The Montreal Canadiens selected winger Juraj Slafkovsky with the first pick in the NHL draft Thursday night, making him the first player from Slovakia to be taken No. 1.
Slafkovsky, who starred at the Beijing Olympics without NHL players and was the tournament MVP, was the choice over Canadian center Shane Wright, who had long been considered the front-runner to be in this spot even before Montreal won the draft lottery.
Instead, the Canadiens took the 6-foot-4 Slafkovsky, who surpasses Marian Gaborik as the highest-drafted player from Slovakia. Gaborik went third to Ottawa in 2000.
Slafkovsky, who has drawn comparisons to late Hockey Hall of Famer Clark Gillies and plays a bit like a young Jaromir Jagr, said he told the Canadiens on Thursday morning to take him.
The Canadiens were choosing between Slafkovsky, Wright and American forward Logan Cooley in their first time atop the draft since 1980.
Slafkovsky, who turned 18 in March, is among the most NHL-ready players in the draft after playing against grown men in Finland this past season and impressing at the Olympics with seven goals in seven games. The youngest player in the tournament was the biggest reason Slovakia won an Olympic bronze medal for the first time.
NHL Commissioner Gary Bettman opened the draft in French by saying, “Bon soir, Montreal.” When fans booed him as is tradition, he said: “Thank you for that welcome. It is a return to normalcy.” This was the first in-person draft for the league since 2019 in Vancouver.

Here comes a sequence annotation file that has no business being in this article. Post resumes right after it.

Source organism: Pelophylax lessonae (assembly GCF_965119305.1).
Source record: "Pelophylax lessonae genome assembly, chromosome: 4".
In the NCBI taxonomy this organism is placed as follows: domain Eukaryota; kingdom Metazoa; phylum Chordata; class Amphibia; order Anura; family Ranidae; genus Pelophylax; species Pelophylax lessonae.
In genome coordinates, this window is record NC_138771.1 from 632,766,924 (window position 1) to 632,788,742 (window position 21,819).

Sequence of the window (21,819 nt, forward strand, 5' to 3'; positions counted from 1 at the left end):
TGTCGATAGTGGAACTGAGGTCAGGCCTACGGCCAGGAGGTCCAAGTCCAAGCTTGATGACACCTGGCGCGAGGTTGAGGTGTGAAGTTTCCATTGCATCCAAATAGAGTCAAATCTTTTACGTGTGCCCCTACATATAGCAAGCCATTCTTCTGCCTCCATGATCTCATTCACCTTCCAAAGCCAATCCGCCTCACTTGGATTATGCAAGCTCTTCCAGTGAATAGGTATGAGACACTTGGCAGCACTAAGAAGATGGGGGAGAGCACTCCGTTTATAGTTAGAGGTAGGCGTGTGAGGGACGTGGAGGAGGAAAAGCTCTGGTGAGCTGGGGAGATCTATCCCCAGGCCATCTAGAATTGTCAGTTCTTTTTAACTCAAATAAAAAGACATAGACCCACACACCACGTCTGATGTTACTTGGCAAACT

It’s the first time the host team picked first since the Toronto Maple Leafs in 1985 when they got Wendell Clark. The Leafs got the loudest boos during roll call, with some in the crowd chanting, “’67!” in reference to the last year Toronto won the Stanley Cup.
Recent deaths in hockey were also recognized before the Canadiens went on the clock. Bettman asked those on the draft floor and in the stands to hold a moment of silence for retired defenseman Bryan Marchment, who died at age 53 Wednesday in Montreal where he was attending the draft as a scout for the San Jose Sharks.
Children of late Hall of Famers Guy Lafleur and Mike Bossy also addressed the crowd, along with Canadiens coach Martin St. Louis, who was serenaded by chants of “Ole! Ole! Ole!” Famously undrafted before having a Hall of Fame career, St. Louis joked: “It took me 45 years to finally be at my first draft. It was worth the wait.”
The opposite pressure now belongs to Slafkovsky, who could soon play alongside top Canadiens forwards Nick Suzuki and Cole Caufield.
Reporting by Associated Press.
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